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I want 250% from you!

neutr1n02001's picture

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March 8th, the day after the pre flight test with CFI_11, I flew again with my primary instructor CFI_1. The lesson went OK, no major issue found. We reviewed the results from pre flight test. CFI_1 was upset why I made such mistakes when flying with CFI_11. "You were flying OK with me. But when you fly with other instructors, you get nervous and don't perform well! People are going to think I'm crazy again! You need to be consistent!" This reminded me of my circuit practices before my first solo. I was all tuned in and in the flow when flying with CFI_1. Then I did not do so well in my pre solo check with another instructor. CFI_1 was smart enough to bring in CFI_2 as my secondary instructor to practice with me. In the end, both CFI_1 and CFI_2 took the blame and I had to do extra training before I was given my first solo. The time had come again for both of us feeling the pressure. So I told CFI_1, "I have no idea why. You are my instructor, do whatever you think is necessary. I checked your schedule, you were quite busy and sometimes not available on the weekends. Why don't you just book lessons for me?" CFI_1 thought a while and agreed, "Hmm..Good! Let me think who is the scariest instructor of all! I will book the lessons for you, check your booking tonight!"

I logged on the booking at night and I was shocked to find out none of the lessons were booked with CFI_1 herself, or with CFI_2, but with CFI_12. CFI_1 had finally thrown in the towel! I was dumped by my instructor at the very last stage of my PPL training! I felt awful. I was like a hot potato no instructor got the skin thick enough to keep me long enough and eager to give me away! It reminded me of my elementary school days, mischievous and underachieving. So who is this CFI_12? I've seen her around, she's definitely not the scariest instructor there, on the contrary, quite on the opposite end of the scale. Why did CFI_1 think CFI_12 could finish the job she couldn't finish herself?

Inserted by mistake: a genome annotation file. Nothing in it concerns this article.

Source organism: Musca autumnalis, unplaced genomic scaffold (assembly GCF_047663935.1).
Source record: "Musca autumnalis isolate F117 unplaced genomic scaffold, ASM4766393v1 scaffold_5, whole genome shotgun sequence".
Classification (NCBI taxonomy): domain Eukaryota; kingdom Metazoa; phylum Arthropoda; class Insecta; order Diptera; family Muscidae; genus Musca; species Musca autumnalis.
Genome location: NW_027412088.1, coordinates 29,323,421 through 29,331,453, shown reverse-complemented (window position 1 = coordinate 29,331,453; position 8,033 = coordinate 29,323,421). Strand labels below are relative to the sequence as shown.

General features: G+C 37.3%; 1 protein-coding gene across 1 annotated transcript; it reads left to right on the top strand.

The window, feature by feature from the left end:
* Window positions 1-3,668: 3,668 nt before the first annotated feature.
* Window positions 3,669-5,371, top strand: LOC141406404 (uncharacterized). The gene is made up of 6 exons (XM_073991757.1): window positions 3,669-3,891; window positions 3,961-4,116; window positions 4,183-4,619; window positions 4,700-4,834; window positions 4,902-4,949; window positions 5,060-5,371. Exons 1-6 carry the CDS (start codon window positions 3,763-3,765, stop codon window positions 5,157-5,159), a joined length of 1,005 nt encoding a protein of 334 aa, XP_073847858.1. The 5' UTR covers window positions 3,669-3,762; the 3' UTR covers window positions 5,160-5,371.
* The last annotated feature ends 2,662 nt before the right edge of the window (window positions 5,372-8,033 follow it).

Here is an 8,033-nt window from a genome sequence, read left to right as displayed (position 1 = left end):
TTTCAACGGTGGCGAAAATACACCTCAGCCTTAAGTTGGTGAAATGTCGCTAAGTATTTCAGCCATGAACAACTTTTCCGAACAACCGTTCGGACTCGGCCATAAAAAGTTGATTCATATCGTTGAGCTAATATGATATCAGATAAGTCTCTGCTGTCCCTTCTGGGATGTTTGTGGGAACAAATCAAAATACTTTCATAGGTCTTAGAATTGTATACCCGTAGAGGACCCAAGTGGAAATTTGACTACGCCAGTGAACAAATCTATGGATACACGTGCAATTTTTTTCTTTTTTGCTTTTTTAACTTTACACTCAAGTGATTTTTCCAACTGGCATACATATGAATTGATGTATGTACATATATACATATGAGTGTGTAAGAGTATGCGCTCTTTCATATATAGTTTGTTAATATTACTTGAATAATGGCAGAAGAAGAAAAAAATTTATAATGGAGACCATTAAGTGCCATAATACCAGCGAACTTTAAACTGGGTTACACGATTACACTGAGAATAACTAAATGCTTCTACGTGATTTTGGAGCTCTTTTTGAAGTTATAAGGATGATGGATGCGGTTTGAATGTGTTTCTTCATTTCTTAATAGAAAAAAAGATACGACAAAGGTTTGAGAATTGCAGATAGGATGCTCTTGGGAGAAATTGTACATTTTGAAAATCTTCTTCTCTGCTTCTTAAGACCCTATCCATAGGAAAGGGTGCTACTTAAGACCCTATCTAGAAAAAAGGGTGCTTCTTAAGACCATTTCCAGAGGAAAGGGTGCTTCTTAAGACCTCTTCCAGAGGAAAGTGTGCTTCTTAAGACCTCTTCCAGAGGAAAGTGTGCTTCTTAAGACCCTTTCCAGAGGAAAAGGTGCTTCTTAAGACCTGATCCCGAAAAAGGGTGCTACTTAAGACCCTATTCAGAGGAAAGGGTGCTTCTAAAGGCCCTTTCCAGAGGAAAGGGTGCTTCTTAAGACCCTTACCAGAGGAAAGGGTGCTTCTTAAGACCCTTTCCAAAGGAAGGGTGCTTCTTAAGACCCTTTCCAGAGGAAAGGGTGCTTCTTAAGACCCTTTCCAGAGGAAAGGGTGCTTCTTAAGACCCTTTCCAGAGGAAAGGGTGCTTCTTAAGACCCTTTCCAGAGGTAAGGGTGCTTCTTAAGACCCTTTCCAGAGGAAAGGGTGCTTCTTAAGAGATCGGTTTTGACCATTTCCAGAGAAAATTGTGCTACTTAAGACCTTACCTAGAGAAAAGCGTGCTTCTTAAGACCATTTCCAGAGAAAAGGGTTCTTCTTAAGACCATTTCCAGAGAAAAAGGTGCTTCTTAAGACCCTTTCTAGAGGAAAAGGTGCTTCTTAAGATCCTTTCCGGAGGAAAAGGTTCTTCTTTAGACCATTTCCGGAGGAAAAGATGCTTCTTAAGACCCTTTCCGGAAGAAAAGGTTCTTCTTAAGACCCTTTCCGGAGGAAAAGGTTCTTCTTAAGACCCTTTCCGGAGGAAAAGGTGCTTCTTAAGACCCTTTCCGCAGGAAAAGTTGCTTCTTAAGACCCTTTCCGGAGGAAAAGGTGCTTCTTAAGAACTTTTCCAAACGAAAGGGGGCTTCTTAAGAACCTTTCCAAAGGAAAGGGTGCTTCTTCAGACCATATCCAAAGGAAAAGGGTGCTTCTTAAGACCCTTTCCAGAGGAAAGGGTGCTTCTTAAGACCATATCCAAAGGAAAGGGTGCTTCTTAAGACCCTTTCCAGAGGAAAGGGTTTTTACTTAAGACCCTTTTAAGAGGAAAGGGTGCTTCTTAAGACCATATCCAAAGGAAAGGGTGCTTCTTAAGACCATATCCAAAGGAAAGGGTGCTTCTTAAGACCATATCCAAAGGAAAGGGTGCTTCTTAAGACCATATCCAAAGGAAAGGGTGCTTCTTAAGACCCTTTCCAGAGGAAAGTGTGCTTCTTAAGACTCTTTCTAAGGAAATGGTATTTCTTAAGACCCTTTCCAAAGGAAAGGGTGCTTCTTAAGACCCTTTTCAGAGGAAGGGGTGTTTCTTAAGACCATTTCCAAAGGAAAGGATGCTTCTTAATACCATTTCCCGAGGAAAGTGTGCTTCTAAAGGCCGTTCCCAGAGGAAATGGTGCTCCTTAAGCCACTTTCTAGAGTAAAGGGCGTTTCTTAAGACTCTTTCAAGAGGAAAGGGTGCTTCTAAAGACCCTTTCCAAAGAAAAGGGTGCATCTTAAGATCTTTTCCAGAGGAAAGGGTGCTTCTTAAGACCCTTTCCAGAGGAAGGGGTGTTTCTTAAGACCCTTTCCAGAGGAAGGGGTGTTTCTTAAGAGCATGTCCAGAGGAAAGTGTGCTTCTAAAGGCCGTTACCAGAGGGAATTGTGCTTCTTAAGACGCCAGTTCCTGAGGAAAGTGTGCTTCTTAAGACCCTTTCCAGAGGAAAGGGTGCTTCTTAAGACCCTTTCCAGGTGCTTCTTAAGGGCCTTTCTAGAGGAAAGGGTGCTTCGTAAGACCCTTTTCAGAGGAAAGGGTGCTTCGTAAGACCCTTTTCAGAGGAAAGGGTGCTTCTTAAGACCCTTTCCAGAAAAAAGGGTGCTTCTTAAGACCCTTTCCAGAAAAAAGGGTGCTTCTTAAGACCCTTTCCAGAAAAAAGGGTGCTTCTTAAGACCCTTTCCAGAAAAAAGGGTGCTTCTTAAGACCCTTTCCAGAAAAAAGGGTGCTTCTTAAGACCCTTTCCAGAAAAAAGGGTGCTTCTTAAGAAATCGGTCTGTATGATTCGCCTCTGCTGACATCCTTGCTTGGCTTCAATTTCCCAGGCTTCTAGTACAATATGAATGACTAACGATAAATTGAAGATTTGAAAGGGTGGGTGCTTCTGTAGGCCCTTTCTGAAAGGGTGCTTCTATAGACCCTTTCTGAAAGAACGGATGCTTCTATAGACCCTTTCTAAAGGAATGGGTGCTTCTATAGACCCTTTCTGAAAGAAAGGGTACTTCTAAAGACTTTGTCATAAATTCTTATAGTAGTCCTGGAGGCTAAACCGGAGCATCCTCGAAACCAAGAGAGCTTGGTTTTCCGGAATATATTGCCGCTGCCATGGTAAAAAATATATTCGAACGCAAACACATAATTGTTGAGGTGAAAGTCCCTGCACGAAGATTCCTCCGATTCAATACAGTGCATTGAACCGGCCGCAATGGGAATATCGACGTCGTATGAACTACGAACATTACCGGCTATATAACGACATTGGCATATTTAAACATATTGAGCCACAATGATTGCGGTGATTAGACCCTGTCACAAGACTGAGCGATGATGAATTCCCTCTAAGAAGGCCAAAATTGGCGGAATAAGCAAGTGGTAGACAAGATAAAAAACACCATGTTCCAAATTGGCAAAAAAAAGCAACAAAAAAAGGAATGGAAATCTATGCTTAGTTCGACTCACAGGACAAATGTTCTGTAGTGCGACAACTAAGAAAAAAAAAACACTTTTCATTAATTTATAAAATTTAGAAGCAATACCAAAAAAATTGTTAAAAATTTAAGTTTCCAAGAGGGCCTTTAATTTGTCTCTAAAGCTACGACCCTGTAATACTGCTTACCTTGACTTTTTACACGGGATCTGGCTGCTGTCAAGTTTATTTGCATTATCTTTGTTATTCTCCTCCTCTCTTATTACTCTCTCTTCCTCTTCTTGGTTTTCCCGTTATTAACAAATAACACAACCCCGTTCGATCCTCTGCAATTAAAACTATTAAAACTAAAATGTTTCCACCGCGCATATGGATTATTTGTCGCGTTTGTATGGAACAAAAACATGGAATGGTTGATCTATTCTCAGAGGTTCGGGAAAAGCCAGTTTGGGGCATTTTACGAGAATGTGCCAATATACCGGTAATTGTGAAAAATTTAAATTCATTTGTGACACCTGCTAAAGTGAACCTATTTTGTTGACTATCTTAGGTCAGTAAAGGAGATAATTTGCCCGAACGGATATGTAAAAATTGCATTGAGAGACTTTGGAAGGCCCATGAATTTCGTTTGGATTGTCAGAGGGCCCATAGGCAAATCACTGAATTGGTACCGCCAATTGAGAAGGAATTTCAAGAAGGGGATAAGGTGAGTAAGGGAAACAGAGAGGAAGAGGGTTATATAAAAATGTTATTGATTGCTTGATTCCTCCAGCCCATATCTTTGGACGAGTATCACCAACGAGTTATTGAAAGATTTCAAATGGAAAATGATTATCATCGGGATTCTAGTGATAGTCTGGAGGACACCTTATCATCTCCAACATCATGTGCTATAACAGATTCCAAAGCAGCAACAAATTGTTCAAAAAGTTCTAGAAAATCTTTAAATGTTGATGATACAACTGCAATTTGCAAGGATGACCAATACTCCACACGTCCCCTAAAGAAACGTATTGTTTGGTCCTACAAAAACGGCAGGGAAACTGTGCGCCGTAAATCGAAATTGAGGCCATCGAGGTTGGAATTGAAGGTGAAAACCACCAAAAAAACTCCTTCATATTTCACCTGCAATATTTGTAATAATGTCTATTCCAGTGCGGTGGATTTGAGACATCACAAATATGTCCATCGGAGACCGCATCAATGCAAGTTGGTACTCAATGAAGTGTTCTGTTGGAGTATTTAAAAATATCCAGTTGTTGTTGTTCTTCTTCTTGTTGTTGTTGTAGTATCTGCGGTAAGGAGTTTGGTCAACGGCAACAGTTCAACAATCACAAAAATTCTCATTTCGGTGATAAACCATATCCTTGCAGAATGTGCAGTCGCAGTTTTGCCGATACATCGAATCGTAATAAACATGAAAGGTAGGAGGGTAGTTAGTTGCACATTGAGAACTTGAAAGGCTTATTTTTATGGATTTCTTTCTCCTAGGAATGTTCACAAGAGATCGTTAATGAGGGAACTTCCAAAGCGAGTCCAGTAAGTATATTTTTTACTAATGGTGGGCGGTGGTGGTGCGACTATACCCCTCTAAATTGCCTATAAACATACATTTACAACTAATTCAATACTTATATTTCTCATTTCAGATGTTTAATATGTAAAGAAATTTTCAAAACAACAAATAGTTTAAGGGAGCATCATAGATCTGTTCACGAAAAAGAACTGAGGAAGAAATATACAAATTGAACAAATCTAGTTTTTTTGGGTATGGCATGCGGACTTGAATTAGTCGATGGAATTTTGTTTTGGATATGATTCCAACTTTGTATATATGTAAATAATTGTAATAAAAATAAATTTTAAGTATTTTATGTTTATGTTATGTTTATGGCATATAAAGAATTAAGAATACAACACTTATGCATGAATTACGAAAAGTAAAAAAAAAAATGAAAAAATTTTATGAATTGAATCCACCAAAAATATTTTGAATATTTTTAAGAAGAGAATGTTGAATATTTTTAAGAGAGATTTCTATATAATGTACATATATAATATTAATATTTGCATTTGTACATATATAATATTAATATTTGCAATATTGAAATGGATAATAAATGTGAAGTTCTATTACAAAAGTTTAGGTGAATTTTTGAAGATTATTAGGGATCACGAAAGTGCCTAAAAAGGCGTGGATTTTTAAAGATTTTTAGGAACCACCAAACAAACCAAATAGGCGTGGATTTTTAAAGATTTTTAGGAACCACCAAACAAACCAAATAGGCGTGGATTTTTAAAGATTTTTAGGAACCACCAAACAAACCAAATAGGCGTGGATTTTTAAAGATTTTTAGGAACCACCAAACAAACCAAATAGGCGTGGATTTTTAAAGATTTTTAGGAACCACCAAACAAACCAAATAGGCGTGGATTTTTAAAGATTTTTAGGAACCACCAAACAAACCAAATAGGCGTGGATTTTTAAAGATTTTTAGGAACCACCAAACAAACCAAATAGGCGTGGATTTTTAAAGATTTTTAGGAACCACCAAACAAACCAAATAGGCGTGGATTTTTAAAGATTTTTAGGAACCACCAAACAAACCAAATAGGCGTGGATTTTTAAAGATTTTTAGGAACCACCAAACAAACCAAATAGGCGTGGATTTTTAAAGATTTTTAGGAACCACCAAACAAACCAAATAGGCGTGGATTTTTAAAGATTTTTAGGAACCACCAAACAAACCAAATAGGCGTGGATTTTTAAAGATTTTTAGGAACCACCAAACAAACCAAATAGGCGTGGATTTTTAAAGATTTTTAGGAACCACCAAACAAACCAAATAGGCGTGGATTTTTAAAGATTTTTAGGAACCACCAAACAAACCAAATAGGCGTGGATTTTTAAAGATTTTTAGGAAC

Been Ripped Off by Wall Street?

rickackerman's picture

Rick’s Picks treats all securities markets like a carnival midway because both were designed to fleece rubes. Entertaining proof of this came in the form of the steep dive Apple shares took in the final minutes of Friday’s session. Money was lost, and we’re not talking about chump change, either, since AAPL, with a capitalization of more than $700 billion, is the most valuable stock in the world. ZeroHedge estimated that the sudden, $2 drop caused $10 billion in market cap to vanish in minutes.


Gold And Silver – China’s AIIB Spells “Dollar” Demise, Not Clear For PMs.

edgetraderplus's picture

The Asian Infrastructure Investment Bank [AIIB]. What is it? Yet another political disaster for the Obama administration as it leaves a wide swath of blunder after blunder in massively failed efforts to keep US allies from aligning with China’s newest anti-US, anti- fiat Federal Reserve “dollar, AIIB. It will not just compete with the World Bank, a US- dominated financial entity, the AIIB will logically replace the World Bank in its own Asian sphere of influence.